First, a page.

Silhouette Artform of Clay Rice
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HAPPENINGS SILHOUETTIST IS CUT ABOVE Putting best faces forward, for keeps

By LAURA MOYER
Fredericksburg.com
(link to article)


 


Four-year-old Madeline Price was a little anxious about having her silhouette made this week at the Fredericksburg Area Museum.
Could her mother really be taking her to get her face cut out?

But once Madeline got to the museum and saw renowned silhouettist Clay Rice in action, cutting only paper, her day brightened. She nestled into her mom's lap, looked straight ahead for what seemed like an eternity--about 45 seconds--and hopped back down.

And her mom, Gayle, received the early Mother's Day present of Madeline's perfect profile, captured in black and white.

The Price mother and daughter, who live in Spotsylvania County, were among the first of about 140 area residents who showed up to have Rice make their silhouettes.

The grandson of famed South Carolina silhouettist Carew Rice, Clay Rice was in town just for a day at the invitation of museum gift shop manager Nancy Guerin.

Using tiny surgical scissors and cutting freehand, Rice snipped profile after profile out of folded black contact paper.

When each silhouette was complete, Rice peeled off its backing and affixed it to a white card above his signature. Clients could then choose whether to get the finished works matted and framed.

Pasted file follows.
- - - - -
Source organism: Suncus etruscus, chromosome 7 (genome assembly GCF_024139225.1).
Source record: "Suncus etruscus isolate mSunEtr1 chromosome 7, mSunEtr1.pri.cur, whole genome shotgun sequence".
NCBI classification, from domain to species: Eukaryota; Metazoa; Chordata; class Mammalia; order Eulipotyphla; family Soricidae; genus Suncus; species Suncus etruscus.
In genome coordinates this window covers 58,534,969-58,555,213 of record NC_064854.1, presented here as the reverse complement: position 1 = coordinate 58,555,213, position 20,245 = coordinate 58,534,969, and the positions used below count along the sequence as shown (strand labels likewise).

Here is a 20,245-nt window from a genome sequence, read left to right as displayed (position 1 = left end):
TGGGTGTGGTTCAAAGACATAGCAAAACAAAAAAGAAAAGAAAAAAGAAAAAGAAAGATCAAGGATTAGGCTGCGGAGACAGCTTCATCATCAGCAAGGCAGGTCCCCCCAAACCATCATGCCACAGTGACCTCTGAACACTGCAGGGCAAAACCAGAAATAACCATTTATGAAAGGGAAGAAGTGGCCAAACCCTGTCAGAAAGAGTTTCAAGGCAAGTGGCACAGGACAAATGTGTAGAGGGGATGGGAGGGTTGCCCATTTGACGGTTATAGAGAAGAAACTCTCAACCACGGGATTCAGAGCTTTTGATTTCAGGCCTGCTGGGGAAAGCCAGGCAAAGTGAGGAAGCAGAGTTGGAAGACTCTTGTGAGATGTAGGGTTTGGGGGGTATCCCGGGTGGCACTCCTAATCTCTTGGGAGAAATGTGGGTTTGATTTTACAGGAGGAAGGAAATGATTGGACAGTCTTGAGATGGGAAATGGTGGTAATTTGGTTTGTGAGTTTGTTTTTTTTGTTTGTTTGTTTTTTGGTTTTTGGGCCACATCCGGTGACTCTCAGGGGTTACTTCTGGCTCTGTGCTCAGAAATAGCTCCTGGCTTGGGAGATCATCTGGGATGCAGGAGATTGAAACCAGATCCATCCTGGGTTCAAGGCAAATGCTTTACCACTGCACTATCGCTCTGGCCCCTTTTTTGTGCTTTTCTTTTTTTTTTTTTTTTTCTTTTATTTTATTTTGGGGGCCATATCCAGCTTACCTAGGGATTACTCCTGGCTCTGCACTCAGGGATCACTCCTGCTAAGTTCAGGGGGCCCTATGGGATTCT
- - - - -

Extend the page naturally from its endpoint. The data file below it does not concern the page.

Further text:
Rice, 48, of Isle of Palms, S.C., completed each silhouette in 1 minute, 15 seconds or less. Working fast is a necessity.

Nearly all of his subjects were children, and many of those children were 4 or younger--prone to wiggling at the very least, and in many cases given to drooling, fussing, hiccuping and sticking their entire hands into their mouths.

That's one way the silhouette craft has changed since his grandfather's day, Rice said during a brief break between profiles Wednesday morning.

Until the mid-20th century, adults made up a good portion of a professional silhouettist's clientele.

"My grandfather used to do at least as many adults as kids," Rice said.

Then department stores started promoting children's silhouettes as Mother's Day gifts, and the demographic shifted from sedate to squirmy.

Rice had no problem dealing with young subjects, thanks to a crucial tool of the trade--a whizzy, whirly light-up toy that moms could hold in front of their toddlers' faces to focus their attention forward.

 
   

 
   

 

 
   
   
   
   
   
   
       

 

 

 

       
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